As long as the conventions are understood and consistent, then who cares if all strings have to be null terminated or if the strings returned as static, garbage collected or must be free'd?
That information has to be encoded somewhere. If your convention is that every char* parameter is a null-terminated C string that must be copied by the callee if it is expected to persist beyond the duration of the function call, then that's great (you'd better be really consistent about not using char* for arbitrary data though). Similarly, if every pointer that is returned needs freeing by the caller, then that's also fine, and you can machine-generate the wrappers on that assumption.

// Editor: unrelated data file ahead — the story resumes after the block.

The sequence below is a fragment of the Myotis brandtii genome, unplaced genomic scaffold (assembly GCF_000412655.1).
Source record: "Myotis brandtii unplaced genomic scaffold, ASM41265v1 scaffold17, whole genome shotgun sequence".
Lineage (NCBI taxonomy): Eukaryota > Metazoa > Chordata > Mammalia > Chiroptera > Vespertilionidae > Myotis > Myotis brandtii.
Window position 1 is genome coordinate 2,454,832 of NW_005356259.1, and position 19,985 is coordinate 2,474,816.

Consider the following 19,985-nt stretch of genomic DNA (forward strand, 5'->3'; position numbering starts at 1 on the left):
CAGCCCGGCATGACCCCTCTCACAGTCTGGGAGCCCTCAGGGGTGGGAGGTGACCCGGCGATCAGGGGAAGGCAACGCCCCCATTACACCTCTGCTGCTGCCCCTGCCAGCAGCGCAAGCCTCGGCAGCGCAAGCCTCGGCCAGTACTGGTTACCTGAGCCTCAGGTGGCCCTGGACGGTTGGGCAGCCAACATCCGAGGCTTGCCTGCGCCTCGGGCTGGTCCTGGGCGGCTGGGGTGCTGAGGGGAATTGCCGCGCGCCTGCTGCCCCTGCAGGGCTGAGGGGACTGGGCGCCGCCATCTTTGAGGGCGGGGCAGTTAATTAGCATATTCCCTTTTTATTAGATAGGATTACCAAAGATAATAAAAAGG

If you're going to create a metamodel with the primary goal of allowing wrappers from other languages, then you need to think about these things. EFL now has a metamodel intended for FFI, and it doesn't think about these things. Functions take char* arguments (and the metamodel describes their type solely as char*), which may be null-termianted C strings or blobs of data with the length encoded somewhere else. They may be held by the callee and freed later, or the caller may be responsible for freeing them. None of this information is encoded in anything machine readable.